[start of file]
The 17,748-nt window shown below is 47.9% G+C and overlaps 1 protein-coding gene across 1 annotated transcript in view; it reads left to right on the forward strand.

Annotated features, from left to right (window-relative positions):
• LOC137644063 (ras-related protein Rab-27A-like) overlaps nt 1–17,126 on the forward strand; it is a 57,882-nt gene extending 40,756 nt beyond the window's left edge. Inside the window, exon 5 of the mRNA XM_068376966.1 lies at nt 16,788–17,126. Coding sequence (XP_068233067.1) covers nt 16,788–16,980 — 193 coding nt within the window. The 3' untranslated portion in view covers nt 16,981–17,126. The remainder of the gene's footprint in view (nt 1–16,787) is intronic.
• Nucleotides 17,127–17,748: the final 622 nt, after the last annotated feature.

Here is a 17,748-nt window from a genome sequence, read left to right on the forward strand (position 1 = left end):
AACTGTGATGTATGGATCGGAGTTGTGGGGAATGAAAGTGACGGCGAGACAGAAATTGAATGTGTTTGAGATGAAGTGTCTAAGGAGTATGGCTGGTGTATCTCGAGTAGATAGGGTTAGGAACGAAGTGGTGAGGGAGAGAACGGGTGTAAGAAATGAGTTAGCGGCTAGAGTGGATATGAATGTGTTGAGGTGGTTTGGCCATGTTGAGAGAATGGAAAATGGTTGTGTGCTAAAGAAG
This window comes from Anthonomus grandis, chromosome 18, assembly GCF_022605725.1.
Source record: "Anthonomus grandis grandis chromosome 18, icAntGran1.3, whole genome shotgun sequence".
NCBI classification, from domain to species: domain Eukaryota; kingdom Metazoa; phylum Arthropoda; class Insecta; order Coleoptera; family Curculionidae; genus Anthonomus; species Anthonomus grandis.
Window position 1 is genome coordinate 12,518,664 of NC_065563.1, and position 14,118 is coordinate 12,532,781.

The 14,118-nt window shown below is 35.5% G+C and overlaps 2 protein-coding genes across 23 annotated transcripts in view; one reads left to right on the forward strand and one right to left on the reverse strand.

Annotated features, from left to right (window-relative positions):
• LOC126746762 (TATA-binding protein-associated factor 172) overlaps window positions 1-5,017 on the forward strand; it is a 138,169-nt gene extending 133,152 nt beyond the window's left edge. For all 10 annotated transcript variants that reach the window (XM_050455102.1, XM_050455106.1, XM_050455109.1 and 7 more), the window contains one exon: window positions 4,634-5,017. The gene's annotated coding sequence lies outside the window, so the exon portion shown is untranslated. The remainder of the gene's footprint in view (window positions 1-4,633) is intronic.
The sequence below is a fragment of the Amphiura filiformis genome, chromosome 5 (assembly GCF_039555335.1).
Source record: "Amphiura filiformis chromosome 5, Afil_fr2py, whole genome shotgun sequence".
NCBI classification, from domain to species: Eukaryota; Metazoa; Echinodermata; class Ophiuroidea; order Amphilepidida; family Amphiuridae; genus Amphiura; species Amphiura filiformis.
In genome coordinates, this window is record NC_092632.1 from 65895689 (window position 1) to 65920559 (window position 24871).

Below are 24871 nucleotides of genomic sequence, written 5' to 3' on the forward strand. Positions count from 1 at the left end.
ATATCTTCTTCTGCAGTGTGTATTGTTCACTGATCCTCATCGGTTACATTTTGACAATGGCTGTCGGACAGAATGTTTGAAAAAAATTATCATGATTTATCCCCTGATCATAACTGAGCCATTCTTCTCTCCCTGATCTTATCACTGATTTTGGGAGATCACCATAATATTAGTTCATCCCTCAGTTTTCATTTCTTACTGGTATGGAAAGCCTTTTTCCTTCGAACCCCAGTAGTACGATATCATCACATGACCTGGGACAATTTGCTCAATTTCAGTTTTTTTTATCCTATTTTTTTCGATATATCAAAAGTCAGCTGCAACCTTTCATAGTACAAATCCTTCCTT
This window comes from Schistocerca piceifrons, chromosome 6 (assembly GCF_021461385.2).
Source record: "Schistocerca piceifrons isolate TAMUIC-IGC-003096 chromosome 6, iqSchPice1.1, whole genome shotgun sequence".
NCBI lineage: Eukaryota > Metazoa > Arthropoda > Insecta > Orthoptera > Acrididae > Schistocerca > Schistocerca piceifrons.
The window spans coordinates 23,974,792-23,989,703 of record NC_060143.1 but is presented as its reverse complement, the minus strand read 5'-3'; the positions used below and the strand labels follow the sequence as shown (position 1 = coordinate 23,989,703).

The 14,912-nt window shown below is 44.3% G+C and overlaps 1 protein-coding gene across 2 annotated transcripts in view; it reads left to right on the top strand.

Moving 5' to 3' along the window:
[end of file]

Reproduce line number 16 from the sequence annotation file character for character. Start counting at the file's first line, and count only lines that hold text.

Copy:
NCBI classification, from domain to species: Eukaryota; Metazoa; Echinodermata; class Ophiuroidea; order Amphilepidida; family Amphiuridae; genus Amphiura; species Amphiura filiformis.